1975 86     1    Stability of Classical Solutions.
    1974 59     3     Hamiltonian Formulation of Wilson's Lattice Gauge Theories.
                    A Two-Dimensional Model for Mesons.
                    Confinement of Quarks.
    1973 23     2   A Planar Diagram Theory for Strong Interactions.
                    Vortex Line Models for Dual Strings.
    1972 16      
    1971  3
    1970  3
    1969  2
    [/FONT]
    Some recent 500 and 100 topcites should be accounted, perhaps. Here Marcus detailed stats can be used. Let me note the Rolling tachion in 2002, and Hierarchies from fluxes in string compactifications in 2001.

    There is also external influence: discovery of W, Z, top, oscillations, cosmological constant... And the launching of hep-th.

    It could be useful to do a bidimensional table, usin the "institutions" index, and then showing how many papers come from the main research institutions.
     
    Last edited: Mar 9, 2008
  9. Mar 10, 2008 #8

    arivero

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    Actually the 1000+ come from only a few institutions.

    Princeton+U. *10
    Princeton,+Inst.+Advanced+Study *6
    Stanford+U.,+Phys.+Dept. *5
    Harvard+U. *5
    Caltech *3
    CERN *3
    Rutgers+U.,+Piscataway *3
    Texas+U. *3
    Chicago+U.,+EFI *2
    Cornell+U.,+LNS *2
    Ecole+Polytechnique *2
    ICTP,+Trieste *2
    Landau+Inst. *2
    Lund+U.,+Dept.+Theor.+Phys. *2
    Queen+Mary,+U.+of+London *2
    SLAC *2
    UC,+Santa+Barbara *2
    Bohr+Inst.
    Cambridge+U.
    Imperial+Coll.,+London
    Santa+Barbara,+KITP
    Tata+Inst.
    UC,+Berkeley
    Yeshiva+U.
     
  10. Mar 10, 2008 #9

    arivero

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    The basic pattern for all the top institution is the same: a huge surge of publications in 1985, some oscillation and a current rate, in 2006, between 2/3 and 1/2 of the peak rate. A small issue happens with Harvard, which in 2002 splits its affiliation between Math and Phys departments, it seems. The total sum, harvard#, keeps strong.
     
  11. Mar 10, 2008 #10
    I think it's a bit odd that marcus hasn't commented in this thread to defend his blind posting of SPIRES numbers every year.
     
  12. Mar 12, 2008 #11

    arivero

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    Well, I hope he will make use of these techniques in the future.

    Another one:

    FIND EPRINT 0704 AND ARX HEP-TH

    it substitutes the old format hep-th/xxxxxx

    I find it becomes interesting when used with topcite 50+ or with FORMAT=wwwcitesummary
     
  13. Mar 12, 2008 #12
    He tends to ignore evidence that doesn't support his conclusions, so I doubt it.
     
  14. Mar 12, 2008 #13

    marcus

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    I didn't know about the "find eprint 0704" command, or the "find arx hep-th" command.
    Thanks for the new techniques and all this stuff, Arivero!

    What happens when you use this with "and topcite 50+"? You say it becomes interesting, so I am curious to know.
     
  15. Mar 13, 2008 #14

    marcus

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    BTW as far as I can see the numbers here tend to reinforce the stats that I have dug up in past years.

    these have mainly been of two kinds:
    A. plain string research output (based on Harvard database, which automatically screens by words occurring in the abstract----no "k versus dk" problem and no delay).

    B. hand counts of string papers occurring in the Spires "top fifty" list. Again in that case I don't need any DESY keyword search since I just go thru and identify the string papers by hand.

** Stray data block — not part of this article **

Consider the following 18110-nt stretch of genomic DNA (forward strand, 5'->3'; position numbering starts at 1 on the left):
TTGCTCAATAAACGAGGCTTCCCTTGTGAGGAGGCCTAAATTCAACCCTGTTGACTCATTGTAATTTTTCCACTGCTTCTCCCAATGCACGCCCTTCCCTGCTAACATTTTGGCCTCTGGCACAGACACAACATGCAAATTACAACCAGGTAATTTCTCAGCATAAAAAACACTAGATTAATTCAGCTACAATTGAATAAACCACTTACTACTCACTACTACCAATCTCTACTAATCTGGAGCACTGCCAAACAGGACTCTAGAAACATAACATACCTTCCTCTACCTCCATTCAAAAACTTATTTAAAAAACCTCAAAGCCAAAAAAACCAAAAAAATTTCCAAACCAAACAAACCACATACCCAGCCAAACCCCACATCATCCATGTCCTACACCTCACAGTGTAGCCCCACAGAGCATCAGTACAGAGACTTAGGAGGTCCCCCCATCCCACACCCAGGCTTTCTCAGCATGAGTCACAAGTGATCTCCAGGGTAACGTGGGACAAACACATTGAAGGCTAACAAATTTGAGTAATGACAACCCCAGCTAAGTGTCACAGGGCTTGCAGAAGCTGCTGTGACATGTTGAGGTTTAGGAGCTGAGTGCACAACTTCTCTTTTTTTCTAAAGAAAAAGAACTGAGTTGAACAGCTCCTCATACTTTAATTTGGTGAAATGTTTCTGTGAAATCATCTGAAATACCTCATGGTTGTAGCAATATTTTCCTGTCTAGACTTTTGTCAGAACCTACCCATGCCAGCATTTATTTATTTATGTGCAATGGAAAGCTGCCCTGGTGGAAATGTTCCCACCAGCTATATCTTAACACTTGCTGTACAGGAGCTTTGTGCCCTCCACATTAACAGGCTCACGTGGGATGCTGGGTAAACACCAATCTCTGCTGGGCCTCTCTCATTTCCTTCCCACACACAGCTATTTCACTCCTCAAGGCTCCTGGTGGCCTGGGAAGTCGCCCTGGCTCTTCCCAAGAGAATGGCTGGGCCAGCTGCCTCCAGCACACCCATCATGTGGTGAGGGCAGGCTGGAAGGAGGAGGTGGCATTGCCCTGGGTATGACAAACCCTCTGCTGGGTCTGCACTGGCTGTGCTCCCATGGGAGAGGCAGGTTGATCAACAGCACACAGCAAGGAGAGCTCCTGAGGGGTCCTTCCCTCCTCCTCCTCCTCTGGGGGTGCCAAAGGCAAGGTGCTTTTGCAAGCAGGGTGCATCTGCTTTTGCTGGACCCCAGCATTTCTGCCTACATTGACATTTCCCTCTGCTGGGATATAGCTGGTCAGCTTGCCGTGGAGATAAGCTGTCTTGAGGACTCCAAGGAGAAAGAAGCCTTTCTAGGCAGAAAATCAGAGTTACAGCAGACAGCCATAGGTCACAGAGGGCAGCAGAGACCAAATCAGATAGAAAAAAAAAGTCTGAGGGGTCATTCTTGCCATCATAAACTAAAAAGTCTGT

In effect, my methods have been more primitive, but the results AGREE with the what Arivero has gotten using the Spires keyword search. Arivero's methods are smarter, but have the problem that there is a DELAY waiting for the DESY librarians to tag the papers.

    So now we can have another PREDICTION POLL this time for 2007!

    Because of the 6 month delay that Alejandro mentioned we won't really know the number of string papers (measured his way) published in 2007 until June 2008. Here's the list including the antideSitter hits.
    So we can turn this around and try to forecast the 2007 number:

    2002 1561
    2003 1331
    2004 1356
    2005 1327
    2006 1215
    2007 ????
     
    Last edited: Mar 13, 2008
  16. Mar 13, 2008 #15

    arivero

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    I was not thinking from the point of view of statistics but as a kind of catch-up browsing (as you see, now I am out of game for long periods, due to my job requeriments). You can abstract very fast what is happening in the town if you browse month by month but cite ordered.
     
  17. Mar 13, 2008 #16

    arivero

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    Well I supposse that Ben refers to the long time perspective: the current decrease of string papers is still smaller, and smoother, than previous inter-revolution decreases.

    (Of course, given my current goal of causing a new revolution in the field :cool: I feel biased towards this interpretation)
     
  18. Mar 13, 2008 #17

    marcus

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    I think this is about right, maybe overstates the drop in output a little. I don't ordinarily INTERPRET, what my past posts have mainly done is point out that there was a peak around 2002 and a decline since then. It looks like your figures bear this out.

    I leave interpretation to others. Anyone who wants is welcome to interpret the variation as CYCLIC. Our forecast polls always allow for a bottoming out and a cyclic upturn, with output going back up to previous levels. As usual I am interested to know who is willing to predict this will happen, say, this year or next!

    Another thing that is interesting is how one seems to get an outraged reaction simply by pointing out the decline in output and current citations, from say 2002 to 2007.
     
  19. Mar 14, 2008 #18

    arivero

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    It seems that the search is not working right; also FIND DK MODEL,DUAL RESONANCE should be taken into account.

    Let me add, for the record, the existence some extraacademical incidents in the early days of string theory. I know of the early passing away of J. Scherk in 1979, but only recently I have read about the "defenestration" of Ramond theory gang in the fermilab around 1971:
    http://bama.ua.edu/~lclavell/Weston/
    Also, it is said that John Schwartz "nearly had to beg for tenure." at Caltech (and it is true that his position was Research Associate for a long period, but I am not sure how usual or unusual it is in the States)
     
    Last edited: Mar 14, 2008